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Music Is Part Of My Life's Approach: Blick Bassy Returns With '1958'

Wednesday, 06 March 2019 Written by Milly McMahon

Blick Bassy channels movement, emotion and stirring vibrations into a sort of universal language through his music. Aspiring to connect with the very heart of his listeners using subtle intonations, harmonious melodies and resonant chords, the instincts behind his music are compelling.

His latest album, '1958', takes its name from the year in which Ruben Um Nyobé, a Cameroonian freedom fighter, was assassinated by French colonial forces. The record was conceptualised in order to encourage us to focus on our communities, reflecting on tradition and environmental values.

Blick Bassy hopes '1958' will allow him to break free from the niche 'world music' category that he feels marginalises his sound. He wants simply to be regarded as an artist from Africa. “I hope that my perspective of music can open some minds, impacting African musicians, showing a new way of approaching African music, which transcends all of music’s borders,” he remarks.

Reaching skyward, yearning for positive change in the way we all connect with each other, his soothing music projects a message of hope and humility. We spoke with him prior to a London date at St. Pancras Old Church on March 11, just a few days after the arrival of '1958'.

You are living in France but were born in Cameroon. What was happening in your life during the conception of ‘1958’ to inspire such nostalgia for your heritage?

I’m living in France but going back home every year. In these last years it has been hard for me to see all the chaos, poverty, pain, the level of deterioration in the area where I grew up. All this made me sad, sad to see my people living without any connection to their tradition, to their roots, to their environment and fighting to be the western countries' avatar. All this made me sad.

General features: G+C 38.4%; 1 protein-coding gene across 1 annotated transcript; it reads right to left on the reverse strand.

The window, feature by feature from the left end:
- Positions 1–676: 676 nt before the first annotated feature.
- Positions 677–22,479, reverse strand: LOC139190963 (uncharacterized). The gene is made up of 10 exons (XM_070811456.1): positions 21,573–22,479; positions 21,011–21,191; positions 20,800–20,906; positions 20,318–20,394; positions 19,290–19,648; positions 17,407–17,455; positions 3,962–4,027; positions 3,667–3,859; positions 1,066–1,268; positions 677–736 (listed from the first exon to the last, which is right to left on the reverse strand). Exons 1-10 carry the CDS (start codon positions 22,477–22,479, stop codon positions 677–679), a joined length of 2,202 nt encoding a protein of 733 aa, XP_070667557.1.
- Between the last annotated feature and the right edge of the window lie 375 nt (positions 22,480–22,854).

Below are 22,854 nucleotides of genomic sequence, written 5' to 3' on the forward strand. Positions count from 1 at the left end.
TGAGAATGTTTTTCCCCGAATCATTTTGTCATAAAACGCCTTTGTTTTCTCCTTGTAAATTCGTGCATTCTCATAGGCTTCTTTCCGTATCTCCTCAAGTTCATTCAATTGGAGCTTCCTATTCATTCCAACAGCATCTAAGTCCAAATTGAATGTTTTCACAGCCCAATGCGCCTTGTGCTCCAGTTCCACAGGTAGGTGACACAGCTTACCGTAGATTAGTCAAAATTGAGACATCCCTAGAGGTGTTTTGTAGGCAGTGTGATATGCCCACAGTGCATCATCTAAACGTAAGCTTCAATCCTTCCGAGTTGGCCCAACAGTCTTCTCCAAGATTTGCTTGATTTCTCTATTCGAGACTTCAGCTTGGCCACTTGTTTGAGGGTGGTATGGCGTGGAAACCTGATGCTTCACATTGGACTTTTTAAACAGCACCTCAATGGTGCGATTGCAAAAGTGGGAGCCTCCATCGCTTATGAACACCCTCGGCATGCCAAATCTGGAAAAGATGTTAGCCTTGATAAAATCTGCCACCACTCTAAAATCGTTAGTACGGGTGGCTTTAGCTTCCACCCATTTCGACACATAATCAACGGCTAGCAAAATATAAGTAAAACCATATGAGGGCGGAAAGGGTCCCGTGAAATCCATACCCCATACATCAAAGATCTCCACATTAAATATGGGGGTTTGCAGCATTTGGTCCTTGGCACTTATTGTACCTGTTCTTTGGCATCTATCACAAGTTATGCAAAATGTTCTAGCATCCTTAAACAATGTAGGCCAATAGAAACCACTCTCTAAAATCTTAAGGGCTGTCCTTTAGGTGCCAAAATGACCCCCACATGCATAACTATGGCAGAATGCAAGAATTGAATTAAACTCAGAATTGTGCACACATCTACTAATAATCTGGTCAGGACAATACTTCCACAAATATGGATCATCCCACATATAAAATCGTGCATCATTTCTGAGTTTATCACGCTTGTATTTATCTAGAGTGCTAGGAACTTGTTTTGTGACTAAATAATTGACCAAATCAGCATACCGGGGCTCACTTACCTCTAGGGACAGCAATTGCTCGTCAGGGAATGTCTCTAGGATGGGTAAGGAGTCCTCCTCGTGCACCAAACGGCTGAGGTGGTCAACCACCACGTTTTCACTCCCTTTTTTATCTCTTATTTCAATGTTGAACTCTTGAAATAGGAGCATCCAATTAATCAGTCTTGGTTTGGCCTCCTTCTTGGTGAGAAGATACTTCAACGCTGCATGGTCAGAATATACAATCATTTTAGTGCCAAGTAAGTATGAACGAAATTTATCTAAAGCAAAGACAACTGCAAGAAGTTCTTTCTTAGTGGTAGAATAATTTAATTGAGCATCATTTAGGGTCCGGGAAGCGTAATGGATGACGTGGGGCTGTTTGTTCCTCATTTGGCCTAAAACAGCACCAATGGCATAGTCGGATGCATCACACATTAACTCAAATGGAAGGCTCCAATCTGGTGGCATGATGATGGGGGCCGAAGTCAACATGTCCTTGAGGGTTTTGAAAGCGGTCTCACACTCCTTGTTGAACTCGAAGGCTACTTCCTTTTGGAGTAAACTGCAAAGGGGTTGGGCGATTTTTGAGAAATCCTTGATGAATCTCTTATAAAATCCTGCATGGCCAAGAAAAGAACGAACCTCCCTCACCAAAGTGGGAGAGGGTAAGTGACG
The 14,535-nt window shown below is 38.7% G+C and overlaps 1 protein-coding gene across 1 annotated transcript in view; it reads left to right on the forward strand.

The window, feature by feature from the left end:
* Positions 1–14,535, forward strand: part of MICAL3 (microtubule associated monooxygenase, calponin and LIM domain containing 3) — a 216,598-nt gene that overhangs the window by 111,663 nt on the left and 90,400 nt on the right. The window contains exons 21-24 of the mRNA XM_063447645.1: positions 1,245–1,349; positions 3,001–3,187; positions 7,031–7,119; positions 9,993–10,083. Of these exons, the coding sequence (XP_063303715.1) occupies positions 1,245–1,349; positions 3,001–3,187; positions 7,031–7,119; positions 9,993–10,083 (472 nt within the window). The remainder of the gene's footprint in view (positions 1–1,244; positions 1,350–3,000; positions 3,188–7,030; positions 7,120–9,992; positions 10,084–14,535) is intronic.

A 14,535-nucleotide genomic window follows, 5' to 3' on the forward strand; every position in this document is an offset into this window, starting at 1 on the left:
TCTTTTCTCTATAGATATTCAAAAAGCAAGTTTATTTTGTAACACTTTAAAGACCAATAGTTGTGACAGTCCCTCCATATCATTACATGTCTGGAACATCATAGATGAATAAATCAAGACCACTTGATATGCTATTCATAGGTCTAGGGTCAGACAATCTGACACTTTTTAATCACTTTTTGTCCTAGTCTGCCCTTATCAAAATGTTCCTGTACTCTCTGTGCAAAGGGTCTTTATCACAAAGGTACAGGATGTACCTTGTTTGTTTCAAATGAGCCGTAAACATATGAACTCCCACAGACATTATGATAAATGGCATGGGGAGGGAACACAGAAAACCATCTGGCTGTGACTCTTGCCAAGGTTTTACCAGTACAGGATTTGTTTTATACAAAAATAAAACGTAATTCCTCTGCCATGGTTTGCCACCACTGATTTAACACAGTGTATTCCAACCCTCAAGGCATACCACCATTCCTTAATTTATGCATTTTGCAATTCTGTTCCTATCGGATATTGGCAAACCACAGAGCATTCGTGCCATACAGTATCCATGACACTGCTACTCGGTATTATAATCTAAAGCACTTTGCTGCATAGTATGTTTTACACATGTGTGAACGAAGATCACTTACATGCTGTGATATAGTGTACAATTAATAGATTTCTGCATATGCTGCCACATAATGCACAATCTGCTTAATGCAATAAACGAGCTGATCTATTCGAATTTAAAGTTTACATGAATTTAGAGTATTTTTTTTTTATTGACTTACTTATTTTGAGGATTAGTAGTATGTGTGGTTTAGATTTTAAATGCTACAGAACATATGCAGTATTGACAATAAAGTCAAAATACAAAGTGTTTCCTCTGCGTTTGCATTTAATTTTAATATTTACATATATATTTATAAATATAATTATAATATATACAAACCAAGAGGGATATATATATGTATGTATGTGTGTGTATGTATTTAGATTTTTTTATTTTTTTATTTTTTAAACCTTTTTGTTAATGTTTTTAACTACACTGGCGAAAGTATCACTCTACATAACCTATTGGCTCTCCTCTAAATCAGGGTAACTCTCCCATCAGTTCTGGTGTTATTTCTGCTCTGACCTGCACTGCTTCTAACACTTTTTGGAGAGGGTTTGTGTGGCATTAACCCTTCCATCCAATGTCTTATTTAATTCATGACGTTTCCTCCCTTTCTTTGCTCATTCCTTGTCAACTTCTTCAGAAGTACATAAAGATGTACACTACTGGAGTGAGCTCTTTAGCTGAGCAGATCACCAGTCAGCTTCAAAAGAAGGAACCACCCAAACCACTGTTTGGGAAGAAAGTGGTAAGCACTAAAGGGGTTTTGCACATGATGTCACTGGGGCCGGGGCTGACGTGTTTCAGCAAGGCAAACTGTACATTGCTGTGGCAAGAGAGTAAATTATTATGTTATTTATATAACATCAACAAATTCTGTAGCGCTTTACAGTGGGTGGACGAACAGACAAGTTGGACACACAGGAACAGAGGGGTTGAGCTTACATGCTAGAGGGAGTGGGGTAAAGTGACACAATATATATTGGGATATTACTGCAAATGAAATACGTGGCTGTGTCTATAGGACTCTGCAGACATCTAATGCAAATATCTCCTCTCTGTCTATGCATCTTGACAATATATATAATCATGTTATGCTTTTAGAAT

Your spirituality is central to the music you make. What impact upon your journey does the release of this album have for you?

Music is part of my life’s approach. Sharing my perspective and my spiritual feelings is my contribution to this capitalist world we are living in. I’m trying to communicate my view of the horrendous situation in Cameroon through music. Whether you are living in the Congo or in Paris, we are linked by the same thing, the capitalism which is damaging the unique and only meaning of our existence.

What have you got planned for the live show?

I think the new arrangement we made for the live shows is impactful. The way I'll use my voice, the emotion and interpretation, pedals and effects we use all definitely bring my live show to another level.

Who would you like to book as a support act to take on tour over the coming months, if you could select any new talent?

Kristel from Madagascar. She is fresh, rock and unique.

Can you take me through the day spent shooting the video for Ngwa?

Oh God, this was tremendous. We started with part of our shooting team stuck at the Lesotho border for more than a day. Finally, they crossed the border and we lost two sunny shooting days. Then when we started, the rain visited us, the cold combined complicated the situation. We decided to shoot regardless of these issues as we were running out of time. 

Shooting in those conditions brought something powerful during the scenes, bringing character depth and realness to myself and for the horse-riders as it was so cold. The landscape was so amazing we eventually forgot how hard the shoot was. I was thinking about how Um Nyobé himself had been forced to run and hide.

Which track on the album do you feel the proudest of?

I like every track differently as the lyrics are talking about different themes which link to Um Nyobé. Sango Ngando is special as it's an old song I wrote 10 years ago and which now fits so well into the album, musically and thematically.

What happened in your first meeting with producer Renaud Letang and how does the creative partnership work between the two of you?

Renaud is a friend of mine and I've followed his work for over a decade. For this album, I chose to go to him as I was looking for a wonderful voice treatment, but also his recording and mixing approach. So sometimes he was suggesting some great ideas about my vocal, cello, keyboard, it was so exciting. I really love how he works.

‘1958’ is out on March 8 through No Format/Tôt ou.

Blick Bassy Upcoming Tour Dates are as follows:

Mon March 11 2019 - LONDON St Pancras Old Church

Click here to compare & buy Blick Bassy Tickets at Stereoboard.com.



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